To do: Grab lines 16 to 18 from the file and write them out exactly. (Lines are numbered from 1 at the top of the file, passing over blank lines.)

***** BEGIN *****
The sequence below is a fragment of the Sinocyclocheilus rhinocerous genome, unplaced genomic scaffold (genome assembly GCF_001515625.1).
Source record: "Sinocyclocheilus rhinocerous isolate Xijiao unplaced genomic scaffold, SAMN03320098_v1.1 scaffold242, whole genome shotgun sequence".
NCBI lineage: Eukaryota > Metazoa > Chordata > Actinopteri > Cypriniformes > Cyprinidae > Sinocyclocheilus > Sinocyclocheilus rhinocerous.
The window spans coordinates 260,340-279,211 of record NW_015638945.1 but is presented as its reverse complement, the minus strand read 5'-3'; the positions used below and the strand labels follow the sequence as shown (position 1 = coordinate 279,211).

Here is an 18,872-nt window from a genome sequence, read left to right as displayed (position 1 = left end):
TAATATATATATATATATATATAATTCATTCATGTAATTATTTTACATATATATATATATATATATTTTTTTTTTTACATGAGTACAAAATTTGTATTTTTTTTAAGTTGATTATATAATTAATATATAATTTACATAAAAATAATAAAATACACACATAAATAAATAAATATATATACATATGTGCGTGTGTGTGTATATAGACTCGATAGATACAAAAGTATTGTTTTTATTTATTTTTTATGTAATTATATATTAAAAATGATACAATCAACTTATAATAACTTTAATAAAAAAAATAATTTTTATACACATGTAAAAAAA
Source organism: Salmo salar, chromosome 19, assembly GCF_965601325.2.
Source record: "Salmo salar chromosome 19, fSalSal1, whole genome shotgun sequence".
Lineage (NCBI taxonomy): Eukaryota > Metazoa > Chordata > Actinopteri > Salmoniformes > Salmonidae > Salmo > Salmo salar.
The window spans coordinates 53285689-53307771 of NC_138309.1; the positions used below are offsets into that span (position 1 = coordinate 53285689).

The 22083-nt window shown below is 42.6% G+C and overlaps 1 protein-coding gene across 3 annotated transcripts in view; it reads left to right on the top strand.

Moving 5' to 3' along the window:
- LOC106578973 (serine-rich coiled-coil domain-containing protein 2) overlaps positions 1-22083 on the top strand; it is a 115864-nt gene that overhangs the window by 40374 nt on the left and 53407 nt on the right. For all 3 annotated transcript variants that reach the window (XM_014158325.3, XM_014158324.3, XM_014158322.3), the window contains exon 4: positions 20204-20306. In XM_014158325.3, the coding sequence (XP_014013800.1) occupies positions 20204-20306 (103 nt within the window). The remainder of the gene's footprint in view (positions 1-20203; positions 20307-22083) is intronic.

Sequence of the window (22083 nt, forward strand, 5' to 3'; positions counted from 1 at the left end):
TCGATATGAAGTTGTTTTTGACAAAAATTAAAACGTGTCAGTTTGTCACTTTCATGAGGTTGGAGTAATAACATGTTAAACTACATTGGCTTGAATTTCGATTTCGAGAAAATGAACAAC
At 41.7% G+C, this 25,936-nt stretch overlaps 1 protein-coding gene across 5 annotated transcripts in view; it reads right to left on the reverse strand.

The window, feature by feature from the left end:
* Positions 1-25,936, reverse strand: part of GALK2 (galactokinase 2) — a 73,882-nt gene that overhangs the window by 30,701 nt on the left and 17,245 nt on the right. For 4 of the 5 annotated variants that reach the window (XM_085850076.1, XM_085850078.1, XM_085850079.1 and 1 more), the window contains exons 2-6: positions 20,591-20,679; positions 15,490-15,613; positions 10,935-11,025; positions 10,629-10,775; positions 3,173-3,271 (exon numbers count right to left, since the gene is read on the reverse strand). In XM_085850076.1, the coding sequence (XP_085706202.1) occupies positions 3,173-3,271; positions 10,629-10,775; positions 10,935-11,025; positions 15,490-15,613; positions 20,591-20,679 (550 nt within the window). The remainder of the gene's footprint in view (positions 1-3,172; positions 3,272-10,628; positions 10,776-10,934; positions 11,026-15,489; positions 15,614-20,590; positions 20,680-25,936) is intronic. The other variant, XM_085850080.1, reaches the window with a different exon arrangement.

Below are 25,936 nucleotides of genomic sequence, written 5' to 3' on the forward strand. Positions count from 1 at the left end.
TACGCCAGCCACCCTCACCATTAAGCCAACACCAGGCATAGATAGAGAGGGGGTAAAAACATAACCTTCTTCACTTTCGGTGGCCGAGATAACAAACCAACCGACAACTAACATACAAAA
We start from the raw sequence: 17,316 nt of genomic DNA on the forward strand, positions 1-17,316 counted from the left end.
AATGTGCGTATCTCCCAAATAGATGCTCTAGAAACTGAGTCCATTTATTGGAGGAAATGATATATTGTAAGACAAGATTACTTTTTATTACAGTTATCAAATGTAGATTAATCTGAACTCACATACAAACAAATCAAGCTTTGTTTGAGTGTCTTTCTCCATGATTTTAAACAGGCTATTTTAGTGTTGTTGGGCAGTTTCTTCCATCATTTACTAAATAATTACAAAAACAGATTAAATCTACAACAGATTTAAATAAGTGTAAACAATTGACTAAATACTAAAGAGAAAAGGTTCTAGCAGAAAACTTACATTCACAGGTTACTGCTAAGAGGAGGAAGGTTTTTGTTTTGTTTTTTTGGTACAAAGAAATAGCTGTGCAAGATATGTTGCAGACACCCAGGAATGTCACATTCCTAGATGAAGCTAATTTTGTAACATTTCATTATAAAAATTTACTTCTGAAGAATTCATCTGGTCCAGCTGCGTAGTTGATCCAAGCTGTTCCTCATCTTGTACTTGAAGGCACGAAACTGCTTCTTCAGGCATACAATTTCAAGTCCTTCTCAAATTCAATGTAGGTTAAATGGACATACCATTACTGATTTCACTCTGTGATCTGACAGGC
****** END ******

At 41.7% G+C, this 25,936-nt stretch overlaps 1 protein-coding gene across 5 annotated transcripts in view; it reads right to left on the reverse strand.

The window, feature by feature from the left end:
* Positions 1-25,936, reverse strand: part of GALK2 (galactokinase 2) — a 73,882-nt gene that overhangs the window by 30,701 nt on the left and 17,245 nt on the right. For 4 of the 5 annotated variants that reach the window (XM_085850076.1, XM_085850078.1, XM_085850079.1 and 1 more), the window contains exons 2-6: positions 20,591-20,679; positions 15,490-15,613; positions 10,935-11,025; positions 10,629-10,775; positions 3,173-3,271 (exon numbers count right to left, since the gene is read on the reverse strand). In XM_085850076.1, the coding sequence (XP_085706202.1) occupies positions 3,173-3,271; positions 10,629-10,775; positions 10,935-11,025; positions 15,490-15,613; positions 20,591-20,679 (550 nt within the window). The remainder of the gene's footprint in view (positions 1-3,172; positions 3,272-10,628; positions 10,776-10,934; positions 11,026-15,489; positions 15,614-20,590; positions 20,680-25,936) is intronic. The other variant, XM_085850080.1, reaches the window with a different exon arrangement.